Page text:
http://www.newegg.com/Product/Product.aspx?Item=N82E168... 45$
Ram: G.SKILL 4GB (2 x 2GB) 240-Pin DDR2 SDRAM DDR2 800 (PC2 6400) Dual Channel Kit Desktop Memory Model F2-6400CL5D-4GBNT
http://www.newegg.com/Product/Product.aspx?Item=N82E168... 72$
CPU: AMD Athlon II X4 640 Propus 3.0GHz 4 x 512KB L2 Cache Socket AM3 95W Quad-Core Desktop Processor ADX640WFGMBOX
http://www.newegg.com/Product/Product.aspx?Item=N82E168... 100$
Os: Windows 7 home premium
http://www.newegg.com/Product/Product.aspx?Item=N82E168... 100$
Blu-ray drive: LITE-ON Black 4X BD-ROM 8X DVD-ROM 32X CD-ROM SATA Internal 4X Blu-ray Reader Model iHOS104-06 - OEM 50$

Total: 527$

With this build youll be able to buy a decent video card later and one or 2 more hard drives



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October 15, 2010 7:40:03 PM

Hey everyone, thanks for the great feedback.

A few questions. Everyone seems to like the AMD chips over the Intel chips. Why? Don't get me wrong, I definitely would prefer going with AMD, but Intel chips seem to perform better per reviews I've read. Hard to say whether to go with the Athlon II X4 or the Phenon II X6 (besides the obvious price difference). One concern is noise. I'd like to leave it on continuously so the files will be accessible to my wife on our network. One of the reviews mentioned the Phenon II is on the louder side.

It appeared that I could upgrade from an Athlon II X4 to an Athlon Phenom II X6 without changing anything else, is that right?

Is a MicroATX case big enough to handle 3 or 4 hard drives?

Thanks all!
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a b B Homebuilt system
October 15, 2010 8:19:56 PM

AMD is the best bang for buck under $1000. Intel starts being competitive around $900, and the more expensive it gets the more Intel runs away with it, up t the 980x, a $1000 processor :) 
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a c 136 B Homebuilt system
October 15, 2010 11:37:19 PM

griztown said:
Hey everyone, thanks for the great feedback.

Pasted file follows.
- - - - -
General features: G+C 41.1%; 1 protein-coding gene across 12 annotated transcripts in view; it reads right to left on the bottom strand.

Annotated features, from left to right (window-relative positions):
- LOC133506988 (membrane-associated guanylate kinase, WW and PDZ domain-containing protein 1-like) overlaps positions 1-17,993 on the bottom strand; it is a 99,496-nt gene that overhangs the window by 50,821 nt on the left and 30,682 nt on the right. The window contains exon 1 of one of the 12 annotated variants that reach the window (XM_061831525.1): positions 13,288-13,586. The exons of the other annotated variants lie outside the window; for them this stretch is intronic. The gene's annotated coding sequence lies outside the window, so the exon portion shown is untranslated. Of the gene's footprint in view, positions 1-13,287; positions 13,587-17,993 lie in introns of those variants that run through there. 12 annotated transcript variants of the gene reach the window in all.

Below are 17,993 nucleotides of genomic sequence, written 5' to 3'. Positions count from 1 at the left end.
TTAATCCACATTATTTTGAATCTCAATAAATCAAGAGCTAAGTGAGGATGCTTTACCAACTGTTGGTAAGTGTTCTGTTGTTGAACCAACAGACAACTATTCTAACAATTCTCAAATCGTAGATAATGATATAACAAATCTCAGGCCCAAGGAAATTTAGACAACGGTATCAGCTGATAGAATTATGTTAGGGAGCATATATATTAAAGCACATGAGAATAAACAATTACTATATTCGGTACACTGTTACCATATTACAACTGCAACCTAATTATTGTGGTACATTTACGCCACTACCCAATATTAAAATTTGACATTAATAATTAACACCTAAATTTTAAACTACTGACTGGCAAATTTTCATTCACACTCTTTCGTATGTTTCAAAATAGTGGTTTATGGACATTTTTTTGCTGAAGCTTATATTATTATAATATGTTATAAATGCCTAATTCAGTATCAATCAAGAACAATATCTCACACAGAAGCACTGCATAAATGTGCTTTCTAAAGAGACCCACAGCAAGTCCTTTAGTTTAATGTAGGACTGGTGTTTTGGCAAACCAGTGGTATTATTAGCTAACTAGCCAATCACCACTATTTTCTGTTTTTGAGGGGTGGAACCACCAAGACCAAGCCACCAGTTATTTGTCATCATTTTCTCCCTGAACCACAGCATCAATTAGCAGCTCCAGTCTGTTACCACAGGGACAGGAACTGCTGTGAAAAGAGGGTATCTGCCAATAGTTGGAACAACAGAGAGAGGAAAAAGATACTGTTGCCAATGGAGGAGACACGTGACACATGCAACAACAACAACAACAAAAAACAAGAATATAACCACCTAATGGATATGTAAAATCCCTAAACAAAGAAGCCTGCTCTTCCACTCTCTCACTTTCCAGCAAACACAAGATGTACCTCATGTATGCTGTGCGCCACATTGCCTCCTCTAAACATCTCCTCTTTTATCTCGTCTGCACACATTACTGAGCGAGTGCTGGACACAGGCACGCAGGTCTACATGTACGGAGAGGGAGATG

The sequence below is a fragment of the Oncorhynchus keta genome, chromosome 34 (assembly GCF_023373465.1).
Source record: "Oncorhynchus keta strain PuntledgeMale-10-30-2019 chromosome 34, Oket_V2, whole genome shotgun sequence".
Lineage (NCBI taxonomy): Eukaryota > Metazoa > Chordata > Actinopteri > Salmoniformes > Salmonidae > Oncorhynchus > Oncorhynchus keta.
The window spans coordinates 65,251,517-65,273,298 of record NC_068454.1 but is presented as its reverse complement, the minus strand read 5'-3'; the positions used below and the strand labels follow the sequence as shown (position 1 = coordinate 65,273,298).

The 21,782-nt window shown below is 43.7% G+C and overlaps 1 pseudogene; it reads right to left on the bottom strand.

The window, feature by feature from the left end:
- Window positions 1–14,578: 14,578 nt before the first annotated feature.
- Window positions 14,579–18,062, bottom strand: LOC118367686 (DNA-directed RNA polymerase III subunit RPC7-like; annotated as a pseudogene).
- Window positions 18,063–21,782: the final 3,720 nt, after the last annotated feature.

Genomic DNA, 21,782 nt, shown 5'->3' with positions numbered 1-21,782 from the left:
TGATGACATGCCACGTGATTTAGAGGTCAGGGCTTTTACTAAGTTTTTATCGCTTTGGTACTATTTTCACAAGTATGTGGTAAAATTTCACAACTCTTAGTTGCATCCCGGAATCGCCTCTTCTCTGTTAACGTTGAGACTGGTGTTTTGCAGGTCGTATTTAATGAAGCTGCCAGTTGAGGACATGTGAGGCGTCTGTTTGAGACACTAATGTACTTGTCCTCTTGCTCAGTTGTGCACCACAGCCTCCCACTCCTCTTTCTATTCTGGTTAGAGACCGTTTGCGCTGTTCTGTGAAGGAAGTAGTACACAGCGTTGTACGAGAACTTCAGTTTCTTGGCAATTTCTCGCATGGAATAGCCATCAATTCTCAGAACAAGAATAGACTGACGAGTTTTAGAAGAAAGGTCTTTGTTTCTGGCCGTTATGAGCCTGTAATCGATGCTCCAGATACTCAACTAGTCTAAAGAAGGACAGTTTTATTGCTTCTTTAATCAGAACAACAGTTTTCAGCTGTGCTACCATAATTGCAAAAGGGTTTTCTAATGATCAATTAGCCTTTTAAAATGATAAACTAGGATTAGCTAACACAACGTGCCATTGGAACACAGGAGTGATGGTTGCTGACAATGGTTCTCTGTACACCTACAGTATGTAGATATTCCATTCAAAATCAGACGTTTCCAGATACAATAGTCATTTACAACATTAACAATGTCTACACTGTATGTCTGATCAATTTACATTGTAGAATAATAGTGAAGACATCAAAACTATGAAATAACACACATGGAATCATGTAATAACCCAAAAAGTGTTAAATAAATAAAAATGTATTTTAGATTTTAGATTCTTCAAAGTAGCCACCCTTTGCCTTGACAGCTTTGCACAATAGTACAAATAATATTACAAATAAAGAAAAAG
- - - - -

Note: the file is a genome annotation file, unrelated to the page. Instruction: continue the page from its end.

A few questions. Everyone seems to like the AMD chips over the Intel chips. Why? Don't get me wrong, I definitely would prefer going with AMD, but Intel chips seem to perform better per reviews I've read. Hard to say whether to go with the Athlon II X4 or the Phenon II X6 (besides the obvious price difference). One concern is noise. I'd like to leave it on continuously so the files will be accessible to my wife on our network. One of the reviews mentioned the Phenon II is on the louder side.

It appeared that I could upgrade from an Athlon II X4 to an Athlon Phenom II X6 without changing anything else, is that right?

Is a MicroATX case big enough to handle 3 or 4 hard drives?

Thanks all!


core for core , MHz for MHz intel wins
dollar for dollar AMD almost always wins

And in your case you need more cores not more powerful cores , so AMD is the choice .
Most AMD motherboards on sale today can use the X6 processors . Some might need a BIOS update . By checking out the motherboard manufacturers web page you will find a cpu compatibility list .

AMD's range of 3 and 4 core Athlon and Phenom are essentially the same part , with either cores or part of the onboard cache disabled . This means you can get great value with an X4 athlon

Its not impossible to be able to fit that many hard drives in to an m-ATX case . Even if it doesnt have specific mounts for them you can just use the adhesive backed velcro to hold them in place on side panels or the floor of the case . A couple of strips about 3 inches long is plenty, and it even works to isolate vibrations .
But I would stick with an ATX case .